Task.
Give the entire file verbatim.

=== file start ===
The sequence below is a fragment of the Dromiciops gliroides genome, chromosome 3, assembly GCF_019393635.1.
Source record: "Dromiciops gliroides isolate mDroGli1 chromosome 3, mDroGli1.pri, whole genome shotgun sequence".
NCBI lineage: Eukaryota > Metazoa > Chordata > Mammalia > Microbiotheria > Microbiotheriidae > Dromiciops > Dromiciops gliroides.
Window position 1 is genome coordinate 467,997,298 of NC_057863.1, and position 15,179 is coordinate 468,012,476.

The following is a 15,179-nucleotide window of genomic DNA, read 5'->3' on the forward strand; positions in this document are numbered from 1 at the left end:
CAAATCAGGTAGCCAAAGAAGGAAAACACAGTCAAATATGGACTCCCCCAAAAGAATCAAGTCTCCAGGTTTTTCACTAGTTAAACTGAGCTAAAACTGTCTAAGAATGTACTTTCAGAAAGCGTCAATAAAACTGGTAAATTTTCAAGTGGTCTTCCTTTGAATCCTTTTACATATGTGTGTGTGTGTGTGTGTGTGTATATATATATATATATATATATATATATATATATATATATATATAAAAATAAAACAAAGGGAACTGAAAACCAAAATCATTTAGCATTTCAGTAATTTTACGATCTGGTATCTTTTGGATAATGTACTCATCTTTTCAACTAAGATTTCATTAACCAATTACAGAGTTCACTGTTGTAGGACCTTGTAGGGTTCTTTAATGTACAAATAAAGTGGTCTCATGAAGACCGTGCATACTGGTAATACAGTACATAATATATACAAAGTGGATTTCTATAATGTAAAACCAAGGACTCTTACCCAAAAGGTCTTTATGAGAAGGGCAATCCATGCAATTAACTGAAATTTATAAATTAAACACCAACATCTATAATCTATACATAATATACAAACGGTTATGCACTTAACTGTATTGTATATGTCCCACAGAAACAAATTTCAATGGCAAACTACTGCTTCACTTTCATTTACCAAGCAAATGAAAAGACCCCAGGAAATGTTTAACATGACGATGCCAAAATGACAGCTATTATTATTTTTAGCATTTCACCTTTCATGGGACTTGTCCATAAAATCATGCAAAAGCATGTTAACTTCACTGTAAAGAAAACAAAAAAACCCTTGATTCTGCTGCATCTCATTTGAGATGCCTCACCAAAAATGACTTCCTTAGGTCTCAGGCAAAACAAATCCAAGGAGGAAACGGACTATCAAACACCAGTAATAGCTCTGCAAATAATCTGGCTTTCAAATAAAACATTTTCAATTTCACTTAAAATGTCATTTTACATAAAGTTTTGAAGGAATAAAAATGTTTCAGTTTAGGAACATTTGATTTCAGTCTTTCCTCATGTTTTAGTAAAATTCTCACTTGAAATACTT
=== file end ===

The sequence below is a fragment of the Dromiciops gliroides genome, chromosome 3, assembly GCF_019393635.1.
Source record: "Dromiciops gliroides isolate mDroGli1 chromosome 3, mDroGli1.pri, whole genome shotgun sequence".
NCBI lineage: Eukaryota > Metazoa > Chordata > Mammalia > Microbiotheria > Microbiotheriidae > Dromiciops > Dromiciops gliroides.
Window position 1 is genome coordinate 467,997,298 of NC_057863.1, and position 15,179 is coordinate 468,012,476.

The following is a 15,179-nucleotide window of genomic DNA, read 5'->3' on the forward strand; positions in this document are numbered from 1 at the left end:
CAAATCAGGTAGCCAAAGAAGGAAAACACAGTCAAATATGGACTCCCCCAAAAGAATCAAGTCTCCAGGTTTTTCACTAGTTAAACTGAGCTAAAACTGTCTAAGAATGTACTTTCAGAAAGCGTCAATAAAACTGGTAAATTTTCAAGTGGTCTTCCTTTGAATCCTTTTACATATGTGTGTGTGTGTGTGTGTGTGTATATATATATATATATATATATATATATATATATATATATATATAAAAATAAAACAAAGGGAACTGAAAACCAAAATCATTTAGCATTTCAGTAATTTTACGATCTGGTATCTTTTGGATAATGTACTCATCTTTTCAACTAAGATTTCATTAACCAATTACAGAGTTCACTGTTGTAGGACCTTGTAGGGTTCTTTAATGTACAAATAAAGTGGTCTCATGAAGACCGTGCATACTGGTAATACAGTACATAATATATACAAAGTGGATTTCTATAATGTAAAACCAAGGACTCTTACCCAAAAGGTCTTTATGAGAAGGGCAATCCATGCAATTAACTGAAATTTATAAATTAAACACCAACATCTATAATCTATACATAATATACAAACGGTTATGCACTTAACTGTATTGTATATGTCCCACAGAAACAAATTTCAATGGCAAACTACTGCTTCACTTTCATTTACCAAGCAAATGAAAAGACCCCAGGAAATGTTTAACATGACGATGCCAAAATGACAGCTATTATTATTTTTAGCATTTCACCTTTCATGGGACTTGTCCATAAAATCATGCAAAAGCATGTTAACTTCACTGTAAAGAAAACAAAAAAACCCTTGATTCTGCTGCATCTCATTTGAGATGCCTCACCAAAAATGACTTCCTTAGGTCTCAGGCAAAACAAATCCAAGGAGGAAACGGACTATCAAACACCAGTAATAGCTCTGCAAATAATCTGGCTTTCAAATAAAACATTTTCAATTTCACTTAAAATGTCATTTTACATAAAGTTTTGAAGGAATAAAAATGTTTCAGTTTAGGAACATTTGATTTCAGTCTTTCCTCATGTTTTAGTAAAATTCTCACTTGAAATACTT